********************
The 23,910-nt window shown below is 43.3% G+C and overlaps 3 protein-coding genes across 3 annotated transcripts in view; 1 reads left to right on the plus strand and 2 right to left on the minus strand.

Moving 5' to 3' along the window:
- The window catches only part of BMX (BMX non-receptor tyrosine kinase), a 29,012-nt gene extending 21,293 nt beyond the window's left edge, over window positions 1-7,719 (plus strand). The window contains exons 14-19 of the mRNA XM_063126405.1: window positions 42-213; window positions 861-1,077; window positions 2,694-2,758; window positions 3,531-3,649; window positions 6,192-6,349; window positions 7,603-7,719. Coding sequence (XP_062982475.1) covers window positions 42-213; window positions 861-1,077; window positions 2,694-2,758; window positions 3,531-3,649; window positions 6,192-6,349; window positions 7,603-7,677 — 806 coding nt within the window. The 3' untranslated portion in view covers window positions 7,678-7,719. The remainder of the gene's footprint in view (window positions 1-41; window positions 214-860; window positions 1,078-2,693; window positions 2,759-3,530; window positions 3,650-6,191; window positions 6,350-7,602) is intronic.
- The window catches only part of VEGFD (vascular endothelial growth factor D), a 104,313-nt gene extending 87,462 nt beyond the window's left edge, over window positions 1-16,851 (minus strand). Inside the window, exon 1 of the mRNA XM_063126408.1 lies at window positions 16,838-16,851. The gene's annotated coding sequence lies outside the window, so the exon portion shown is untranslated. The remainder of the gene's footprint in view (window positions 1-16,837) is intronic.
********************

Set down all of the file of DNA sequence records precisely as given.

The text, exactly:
The 23,910-nt window shown below is 43.3% G+C and overlaps 3 protein-coding genes across 3 annotated transcripts in view; 1 reads left to right on the plus strand and 2 right to left on the minus strand.

Moving 5' to 3' along the window:
- The window catches only part of BMX (BMX non-receptor tyrosine kinase), a 29,012-nt gene extending 21,293 nt beyond the window's left edge, over window positions 1-7,719 (plus strand). The window contains exons 14-19 of the mRNA XM_063126405.1: window positions 42-213; window positions 861-1,077; window positions 2,694-2,758; window positions 3,531-3,649; window positions 6,192-6,349; window positions 7,603-7,719. Coding sequence (XP_062982475.1) covers window positions 42-213; window positions 861-1,077; window positions 2,694-2,758; window positions 3,531-3,649; window positions 6,192-6,349; window positions 7,603-7,677 — 806 coding nt within the window. The 3' untranslated portion in view covers window positions 7,678-7,719. The remainder of the gene's footprint in view (window positions 1-41; window positions 214-860; window positions 1,078-2,693; window positions 2,759-3,530; window positions 3,650-6,191; window positions 6,350-7,602) is intronic.
- The window catches only part of VEGFD (vascular endothelial growth factor D), a 104,313-nt gene extending 87,462 nt beyond the window's left edge, over window positions 1-16,851 (minus strand). Inside the window, exon 1 of the mRNA XM_063126408.1 lies at window positions 16,838-16,851. The gene's annotated coding sequence lies outside the window, so the exon portion shown is untranslated. The remainder of the gene's footprint in view (window positions 1-16,837) is intronic.